…is from pages 101-102 of Paul Krugman’s 1997 book Pop Internationalism:
There is no question that in many cases comparative advantgae arises from self-reinforcing external economies rather than as a result of underlying national resources. In such cases international competition may exclude a country from an industry in which it could have established a comparative advantage, or drive a country from an industry in which comparative advantage could have been maintained. In these cases, a [sic] intellectually respectible argument can be made for government policies to create or preserve advantage.
The fact that an argument is intellectualy respectible does not mean it is right. Concerns over competitiveness that are valid in principle can be and have been misused or abused in practice. Competitiveness is both a subtler and a more problematic issue than is generally understood.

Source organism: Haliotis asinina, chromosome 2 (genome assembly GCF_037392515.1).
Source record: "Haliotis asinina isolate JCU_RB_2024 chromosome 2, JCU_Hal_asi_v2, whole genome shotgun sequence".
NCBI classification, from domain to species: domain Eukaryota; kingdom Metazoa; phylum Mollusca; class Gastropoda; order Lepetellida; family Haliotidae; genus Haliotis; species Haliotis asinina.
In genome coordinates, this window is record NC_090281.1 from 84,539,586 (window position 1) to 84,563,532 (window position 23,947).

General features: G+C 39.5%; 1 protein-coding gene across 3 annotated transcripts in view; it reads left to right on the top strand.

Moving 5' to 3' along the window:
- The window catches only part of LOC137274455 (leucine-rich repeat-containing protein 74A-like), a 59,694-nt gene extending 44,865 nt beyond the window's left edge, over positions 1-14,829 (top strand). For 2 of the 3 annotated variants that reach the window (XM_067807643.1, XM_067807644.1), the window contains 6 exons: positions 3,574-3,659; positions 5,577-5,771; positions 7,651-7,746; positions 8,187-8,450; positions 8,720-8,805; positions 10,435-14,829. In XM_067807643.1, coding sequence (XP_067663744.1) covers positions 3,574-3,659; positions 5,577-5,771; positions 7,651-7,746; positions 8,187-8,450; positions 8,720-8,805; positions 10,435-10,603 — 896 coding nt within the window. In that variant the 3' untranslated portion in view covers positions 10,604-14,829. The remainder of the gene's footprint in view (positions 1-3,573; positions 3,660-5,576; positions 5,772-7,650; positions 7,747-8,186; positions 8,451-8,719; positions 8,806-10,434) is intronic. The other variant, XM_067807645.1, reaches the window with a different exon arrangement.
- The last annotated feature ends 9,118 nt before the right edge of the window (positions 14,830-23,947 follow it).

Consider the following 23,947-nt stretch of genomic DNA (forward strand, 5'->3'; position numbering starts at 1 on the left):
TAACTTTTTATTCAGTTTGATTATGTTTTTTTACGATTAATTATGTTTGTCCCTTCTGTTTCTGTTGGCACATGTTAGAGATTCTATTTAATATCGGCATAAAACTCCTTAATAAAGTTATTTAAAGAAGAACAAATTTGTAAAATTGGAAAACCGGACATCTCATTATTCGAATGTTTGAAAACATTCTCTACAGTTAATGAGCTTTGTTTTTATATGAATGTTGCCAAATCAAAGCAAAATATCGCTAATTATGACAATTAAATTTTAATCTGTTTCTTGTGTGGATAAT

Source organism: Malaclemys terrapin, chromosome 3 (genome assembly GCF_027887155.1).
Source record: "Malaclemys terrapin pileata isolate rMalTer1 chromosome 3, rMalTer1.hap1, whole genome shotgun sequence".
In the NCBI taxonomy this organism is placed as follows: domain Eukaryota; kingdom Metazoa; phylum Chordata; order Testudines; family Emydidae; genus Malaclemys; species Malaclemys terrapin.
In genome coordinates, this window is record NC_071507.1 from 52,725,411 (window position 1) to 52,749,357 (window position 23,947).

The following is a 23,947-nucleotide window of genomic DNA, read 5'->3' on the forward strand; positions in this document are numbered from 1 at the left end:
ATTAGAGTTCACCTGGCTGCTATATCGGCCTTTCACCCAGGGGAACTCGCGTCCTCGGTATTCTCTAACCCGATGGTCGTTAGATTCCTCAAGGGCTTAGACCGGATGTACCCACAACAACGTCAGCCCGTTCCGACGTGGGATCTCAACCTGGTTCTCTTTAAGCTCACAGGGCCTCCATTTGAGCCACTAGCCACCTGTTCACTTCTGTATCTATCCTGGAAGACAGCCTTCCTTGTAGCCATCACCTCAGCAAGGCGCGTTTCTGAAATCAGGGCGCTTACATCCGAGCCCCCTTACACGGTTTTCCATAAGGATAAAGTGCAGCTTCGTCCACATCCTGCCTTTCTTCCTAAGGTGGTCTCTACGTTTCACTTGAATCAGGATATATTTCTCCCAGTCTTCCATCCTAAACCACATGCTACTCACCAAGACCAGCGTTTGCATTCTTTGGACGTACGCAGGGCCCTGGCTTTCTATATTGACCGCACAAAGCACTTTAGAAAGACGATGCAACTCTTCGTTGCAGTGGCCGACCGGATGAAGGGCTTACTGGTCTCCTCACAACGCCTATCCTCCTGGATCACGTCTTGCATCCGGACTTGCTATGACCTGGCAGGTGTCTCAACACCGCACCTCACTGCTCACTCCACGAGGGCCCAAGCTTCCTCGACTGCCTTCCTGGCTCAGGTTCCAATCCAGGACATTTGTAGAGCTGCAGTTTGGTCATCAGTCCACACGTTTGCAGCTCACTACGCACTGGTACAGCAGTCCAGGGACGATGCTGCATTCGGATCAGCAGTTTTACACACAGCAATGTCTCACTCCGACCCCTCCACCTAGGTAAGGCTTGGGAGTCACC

Absolutely. Some folks like to justify Trump’s economic policies based on obscure or particular economic arguments: optimal tariffs, or increasing terms of trade, or forcing other nations to lower tariffs and subsidies, or national defense. All of these arguments are intellectually respectable (if not consistent with one another). The internal logic of them holds.
But just because something is possible does not mean it is probable. It is possible that a tariff could improve the well-being of a nation (subject to some key caveats). But how probable is it that government could effectively create and enforce such a tariff and not face public choice concerns? How probable is it that there would be no additional costs to the process, or that it won’t get hijacked for self-interested uses?
It’s trivially easy to come up with some theoretical reason why something can happen. Translating that into reality, however, is a totally different beast.